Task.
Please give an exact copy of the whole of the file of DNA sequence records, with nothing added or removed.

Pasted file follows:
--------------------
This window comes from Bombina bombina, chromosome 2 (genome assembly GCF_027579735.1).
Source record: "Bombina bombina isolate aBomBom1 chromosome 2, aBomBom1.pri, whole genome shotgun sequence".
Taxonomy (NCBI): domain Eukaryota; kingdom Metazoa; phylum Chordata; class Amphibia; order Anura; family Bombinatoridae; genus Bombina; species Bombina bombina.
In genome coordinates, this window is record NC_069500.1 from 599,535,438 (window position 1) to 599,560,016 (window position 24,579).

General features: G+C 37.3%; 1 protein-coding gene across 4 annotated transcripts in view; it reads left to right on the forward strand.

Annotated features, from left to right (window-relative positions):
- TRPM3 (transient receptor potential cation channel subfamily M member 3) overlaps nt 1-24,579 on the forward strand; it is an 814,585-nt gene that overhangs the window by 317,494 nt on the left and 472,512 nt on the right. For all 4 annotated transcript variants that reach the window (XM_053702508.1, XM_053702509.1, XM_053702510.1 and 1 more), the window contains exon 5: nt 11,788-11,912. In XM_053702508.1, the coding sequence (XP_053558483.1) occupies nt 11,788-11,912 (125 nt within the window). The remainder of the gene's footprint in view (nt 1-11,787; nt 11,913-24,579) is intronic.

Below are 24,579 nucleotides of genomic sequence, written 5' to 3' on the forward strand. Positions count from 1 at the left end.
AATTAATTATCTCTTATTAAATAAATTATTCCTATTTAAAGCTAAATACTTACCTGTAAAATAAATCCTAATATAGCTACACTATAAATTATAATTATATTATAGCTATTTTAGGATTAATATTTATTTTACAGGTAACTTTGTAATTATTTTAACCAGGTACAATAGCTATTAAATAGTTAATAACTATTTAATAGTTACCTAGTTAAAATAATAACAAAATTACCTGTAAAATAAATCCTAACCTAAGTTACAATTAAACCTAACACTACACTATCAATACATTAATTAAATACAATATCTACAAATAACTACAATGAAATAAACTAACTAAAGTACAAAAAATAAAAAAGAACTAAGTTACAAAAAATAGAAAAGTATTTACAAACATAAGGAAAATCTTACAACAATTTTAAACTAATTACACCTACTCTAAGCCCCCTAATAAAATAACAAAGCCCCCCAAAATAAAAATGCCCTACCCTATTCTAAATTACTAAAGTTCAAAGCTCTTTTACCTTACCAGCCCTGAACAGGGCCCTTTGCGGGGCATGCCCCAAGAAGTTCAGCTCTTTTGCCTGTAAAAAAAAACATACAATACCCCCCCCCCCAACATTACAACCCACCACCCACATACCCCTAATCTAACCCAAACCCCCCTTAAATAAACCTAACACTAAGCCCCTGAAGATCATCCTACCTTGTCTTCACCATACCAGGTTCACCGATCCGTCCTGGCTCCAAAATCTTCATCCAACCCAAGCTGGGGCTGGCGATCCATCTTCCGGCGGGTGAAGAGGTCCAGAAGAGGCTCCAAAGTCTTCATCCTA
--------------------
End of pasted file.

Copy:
This window comes from Bombina bombina, chromosome 2 (genome assembly GCF_027579735.1).
Source record: "Bombina bombina isolate aBomBom1 chromosome 2, aBomBom1.pri, whole genome shotgun sequence".
Taxonomy (NCBI): domain Eukaryota; kingdom Metazoa; phylum Chordata; class Amphibia; order Anura; family Bombinatoridae; genus Bombina; species Bombina bombina.
In genome coordinates, this window is record NC_069500.1 from 599,535,438 (window position 1) to 599,560,016 (window position 24,579).

General features: G+C 37.3%; 1 protein-coding gene across 4 annotated transcripts in view; it reads left to right on the forward strand.

Annotated features, from left to right (window-relative positions):
- TRPM3 (transient receptor potential cation channel subfamily M member 3) overlaps nt 1-24,579 on the forward strand; it is an 814,585-nt gene that overhangs the window by 317,494 nt on the left and 472,512 nt on the right. For all 4 annotated transcript variants that reach the window (XM_053702508.1, XM_053702509.1, XM_053702510.1 and 1 more), the window contains exon 5: nt 11,788-11,912. In XM_053702508.1, the coding sequence (XP_053558483.1) occupies nt 11,788-11,912 (125 nt within the window). The remainder of the gene's footprint in view (nt 1-11,787; nt 11,913-24,579) is intronic.

Below are 24,579 nucleotides of genomic sequence, written 5' to 3' on the forward strand. Positions count from 1 at the left end.
AATTAATTATCTCTTATTAAATAAATTATTCCTATTTAAAGCTAAATACTTACCTGTAAAATAAATCCTAATATAGCTACACTATAAATTATAATTATATTATAGCTATTTTAGGATTAATATTTATTTTACAGGTAACTTTGTAATTATTTTAACCAGGTACAATAGCTATTAAATAGTTAATAACTATTTAATAGTTACCTAGTTAAAATAATAACAAAATTACCTGTAAAATAAATCCTAACCTAAGTTACAATTAAACCTAACACTACACTATCAATACATTAATTAAATACAATATCTACAAATAACTACAATGAAATAAACTAACTAAAGTACAAAAAATAAAAAAGAACTAAGTTACAAAAAATAGAAAAGTATTTACAAACATAAGGAAAATCTTACAACAATTTTAAACTAATTACACCTACTCTAAGCCCCCTAATAAAATAACAAAGCCCCCCAAAATAAAAATGCCCTACCCTATTCTAAATTACTAAAGTTCAAAGCTCTTTTACCTTACCAGCCCTGAACAGGGCCCTTTGCGGGGCATGCCCCAAGAAGTTCAGCTCTTTTGCCTGTAAAAAAAAACATACAATACCCCCCCCCCCAACATTACAACCCACCACCCACATACCCCTAATCTAACCCAAACCCCCCTTAAATAAACCTAACACTAAGCCCCTGAAGATCATCCTACCTTGTCTTCACCATACCAGGTTCACCGATCCGTCCTGGCTCCAAAATCTTCATCCAACCCAAGCTGGGGCTGGCGATCCATCTTCCGGCGGGTGAAGAGGTCCAGAAGAGGCTCCAAAGTCTTCATCCTA